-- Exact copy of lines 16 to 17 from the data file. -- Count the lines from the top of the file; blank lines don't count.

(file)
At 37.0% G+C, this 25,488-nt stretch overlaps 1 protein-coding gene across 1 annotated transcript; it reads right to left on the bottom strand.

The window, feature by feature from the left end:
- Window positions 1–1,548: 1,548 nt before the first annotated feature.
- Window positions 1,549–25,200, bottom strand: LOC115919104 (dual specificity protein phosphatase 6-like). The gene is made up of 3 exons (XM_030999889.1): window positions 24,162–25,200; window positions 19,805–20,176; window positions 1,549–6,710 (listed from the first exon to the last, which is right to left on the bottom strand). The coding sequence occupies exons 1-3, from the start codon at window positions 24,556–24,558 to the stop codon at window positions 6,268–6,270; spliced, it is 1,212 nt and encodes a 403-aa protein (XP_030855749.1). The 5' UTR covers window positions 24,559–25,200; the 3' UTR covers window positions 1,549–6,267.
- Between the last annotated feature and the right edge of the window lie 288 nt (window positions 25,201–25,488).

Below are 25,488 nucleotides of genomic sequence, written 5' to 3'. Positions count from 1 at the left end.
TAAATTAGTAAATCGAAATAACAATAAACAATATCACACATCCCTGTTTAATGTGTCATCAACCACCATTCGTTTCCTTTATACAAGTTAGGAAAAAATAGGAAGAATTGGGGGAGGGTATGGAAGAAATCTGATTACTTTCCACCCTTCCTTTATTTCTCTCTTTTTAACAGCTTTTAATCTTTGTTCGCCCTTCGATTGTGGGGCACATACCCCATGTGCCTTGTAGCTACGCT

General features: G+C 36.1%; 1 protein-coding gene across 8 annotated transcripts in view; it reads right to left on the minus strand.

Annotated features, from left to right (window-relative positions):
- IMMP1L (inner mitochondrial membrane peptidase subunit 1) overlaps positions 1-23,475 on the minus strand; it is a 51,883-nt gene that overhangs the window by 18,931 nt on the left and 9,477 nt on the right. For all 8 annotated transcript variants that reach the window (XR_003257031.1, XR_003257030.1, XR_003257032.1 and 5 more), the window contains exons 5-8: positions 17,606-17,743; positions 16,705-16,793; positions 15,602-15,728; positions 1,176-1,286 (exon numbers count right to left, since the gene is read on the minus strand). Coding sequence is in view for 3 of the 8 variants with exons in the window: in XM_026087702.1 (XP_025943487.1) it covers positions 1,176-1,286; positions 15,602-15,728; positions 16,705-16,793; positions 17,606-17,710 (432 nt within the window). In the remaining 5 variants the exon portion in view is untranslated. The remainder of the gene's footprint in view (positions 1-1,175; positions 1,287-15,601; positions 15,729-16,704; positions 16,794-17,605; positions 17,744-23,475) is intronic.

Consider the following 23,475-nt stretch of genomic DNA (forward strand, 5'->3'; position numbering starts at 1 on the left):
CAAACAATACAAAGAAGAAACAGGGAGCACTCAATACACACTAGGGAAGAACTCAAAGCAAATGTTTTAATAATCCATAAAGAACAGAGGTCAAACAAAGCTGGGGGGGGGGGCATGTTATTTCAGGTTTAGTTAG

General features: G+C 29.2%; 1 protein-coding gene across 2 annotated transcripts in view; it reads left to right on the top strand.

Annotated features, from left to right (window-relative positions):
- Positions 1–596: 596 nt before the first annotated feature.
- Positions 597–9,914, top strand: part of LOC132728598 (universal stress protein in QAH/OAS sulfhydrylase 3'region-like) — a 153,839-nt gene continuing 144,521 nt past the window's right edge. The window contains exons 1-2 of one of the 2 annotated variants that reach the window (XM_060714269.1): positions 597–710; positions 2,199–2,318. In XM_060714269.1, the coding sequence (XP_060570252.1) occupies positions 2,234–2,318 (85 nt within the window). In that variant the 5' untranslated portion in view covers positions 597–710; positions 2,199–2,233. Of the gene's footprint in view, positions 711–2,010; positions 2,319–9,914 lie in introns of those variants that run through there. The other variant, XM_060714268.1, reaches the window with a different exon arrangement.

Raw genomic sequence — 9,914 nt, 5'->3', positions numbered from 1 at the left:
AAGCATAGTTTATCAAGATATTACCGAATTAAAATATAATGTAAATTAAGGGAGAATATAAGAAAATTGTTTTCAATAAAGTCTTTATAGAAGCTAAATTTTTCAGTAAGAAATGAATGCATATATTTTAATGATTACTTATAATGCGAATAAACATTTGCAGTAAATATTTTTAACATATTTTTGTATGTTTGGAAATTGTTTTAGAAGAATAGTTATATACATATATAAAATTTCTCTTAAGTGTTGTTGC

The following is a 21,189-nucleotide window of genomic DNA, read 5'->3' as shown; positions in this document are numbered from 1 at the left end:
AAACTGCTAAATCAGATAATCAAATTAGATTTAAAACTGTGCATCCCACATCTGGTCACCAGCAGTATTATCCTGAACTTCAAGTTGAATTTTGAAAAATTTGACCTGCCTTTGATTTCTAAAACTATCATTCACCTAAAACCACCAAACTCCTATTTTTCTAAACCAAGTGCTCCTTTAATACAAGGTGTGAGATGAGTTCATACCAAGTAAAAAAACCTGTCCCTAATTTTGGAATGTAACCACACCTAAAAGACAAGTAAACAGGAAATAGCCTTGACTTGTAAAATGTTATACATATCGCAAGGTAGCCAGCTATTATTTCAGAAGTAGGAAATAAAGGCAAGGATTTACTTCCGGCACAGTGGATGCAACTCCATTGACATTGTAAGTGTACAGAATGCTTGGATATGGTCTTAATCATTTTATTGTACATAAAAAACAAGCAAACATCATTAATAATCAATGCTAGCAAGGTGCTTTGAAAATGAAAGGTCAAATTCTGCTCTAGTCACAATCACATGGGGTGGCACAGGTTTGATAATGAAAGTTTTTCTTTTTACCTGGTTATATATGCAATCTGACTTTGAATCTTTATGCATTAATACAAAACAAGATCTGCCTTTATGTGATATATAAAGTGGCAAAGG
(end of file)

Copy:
- Positions 597–9,914, top strand: part of LOC132728598 (universal stress protein in QAH/OAS sulfhydrylase 3'region-like) — a 153,839-nt gene continuing 144,521 nt past the window's right edge. The window contains exons 1-2 of one of the 2 annotated variants that reach the window (XM_060714269.1): positions 597–710; positions 2,199–2,318. In XM_060714269.1, the coding sequence (XP_060570252.1) occupies positions 2,234–2,318 (85 nt within the window). In that variant the 5' untranslated portion in view covers positions 597–710; positions 2,199–2,233. Of the gene's footprint in view, positions 711–2,010; positions 2,319–9,914 lie in introns of those variants that run through there. The other variant, XM_060714268.1, reaches the window with a different exon arrangement.

Raw genomic sequence — 9,914 nt, 5'->3', positions numbered from 1 at the left: